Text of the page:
Knowing all of this, the real question becomes “why doesn’t everyone drive on the left?” The answer to this question is a bit muddier but it seems to have started in the late 1700’s with the advent of large wagons used for hauling goods. These wagons were pulled by several pairs of horses and did not have a driver’s seat so the driver would sit on the left rear horse so that his right hand was free to use the whip. Since he sat on the left, he would want to pass oncoming wagons on the right so he could see how close his wheels were to the oncoming traffic. There wasn’t much need for such large wagons in Britain since the roads were much smaller and distances shorter so they never became popular there.

At about the same time, Napoleon was doing his marauding across much of Europe and he decreed that France would drive on the right just because he was ornery and wanted everything anti-British. It was also because the French aristocracy drove on the left and he wanted nothing to do with those clowns. Lastly, we believe he was left handed so he probably wore his sword on the right and mounted his horse from the right. Who knows? What we do know is that he wanted everyone to drive on the right and he made it a rule in all the countries he invaded which did NOT include England. Remember Waterloo? Yeah, me neither. Suffice it to say that Napoleon was stopped in his tracks before he reached England. So, England stayed driving on the left.

Modelt

About 100 years later, as automobiles started to come on the scene, it was a bit of a free-for-all as to which side of the car the steering wheel was on. This included the US, but when Henry Ford came out with the Model T, he put the steering wheel on the left side. Since this car was such a huge success, left hand drive took over the industry and became the norm.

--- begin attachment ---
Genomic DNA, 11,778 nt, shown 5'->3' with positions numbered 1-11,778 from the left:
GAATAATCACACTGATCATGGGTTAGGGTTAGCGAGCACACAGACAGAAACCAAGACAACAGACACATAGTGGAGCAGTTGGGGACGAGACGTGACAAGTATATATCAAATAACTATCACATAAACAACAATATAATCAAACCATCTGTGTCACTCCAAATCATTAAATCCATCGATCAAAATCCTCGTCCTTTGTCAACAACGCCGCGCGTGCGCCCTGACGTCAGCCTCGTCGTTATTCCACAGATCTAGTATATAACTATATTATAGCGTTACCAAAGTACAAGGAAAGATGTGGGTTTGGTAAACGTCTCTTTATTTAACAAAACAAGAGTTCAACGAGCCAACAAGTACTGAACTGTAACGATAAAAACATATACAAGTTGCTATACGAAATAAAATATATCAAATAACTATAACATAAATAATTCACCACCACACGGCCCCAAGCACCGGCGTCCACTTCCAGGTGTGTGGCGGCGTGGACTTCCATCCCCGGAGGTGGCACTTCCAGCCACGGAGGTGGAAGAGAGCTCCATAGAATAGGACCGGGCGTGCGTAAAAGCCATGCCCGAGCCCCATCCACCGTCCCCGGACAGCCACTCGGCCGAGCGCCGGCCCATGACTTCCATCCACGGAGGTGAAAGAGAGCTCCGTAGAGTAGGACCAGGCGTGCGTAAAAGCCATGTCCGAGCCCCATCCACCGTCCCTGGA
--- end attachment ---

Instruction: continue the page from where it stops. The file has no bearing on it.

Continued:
During the 20th century, there was a movement in Europe to standardize the rules of the road which meant everyone had to drive on the right. The last European country to make the shift was Sweden on September 3, 1967. At 4:50 AM, after spending over $120 million on education and new road signs, all traffic in the country stopped and after 10 minutes restarted on the right side of the road. Can you imagine something like that happening today? Well, it did in Samoa in 2009. They switched from driving on the right side of the road to the left side to be like their closest neighbors Australia and New Zealand.

Will other countries make a switch in the future? Who knows, but what I do know is that there is about a ⅓ to ⅔ split in countries driving on the left vs the right so if you want to go on vacation in countries that drive on the other side, keep an open mind because it really is a lot of fun and a great challenge for anyone who loves driving.

 

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80 Responses

  1. Another case of switching from left to right: Okinawa in the late 70s. Was left hand because of the major post war American presence. I remember then converting buses to have doors on both sides.
    I could have this wrong as it may have just been the US base that was switching.

  2. >>>… The whole thing got me thinking of why do the English drive on the left while we Americans, and most of the rest of the world, drive on the right….<<<

    Because the British are correct in everything they do, and other countries are wrong.

      1. well, they also cannot seem to let the past go, they have kings and queens and knights, though all symbolic only.

        Warm Beer and Blood sausages too. not because they are good, just because they are “proper” based upon some era in the past.

  3. Nice one. Thanks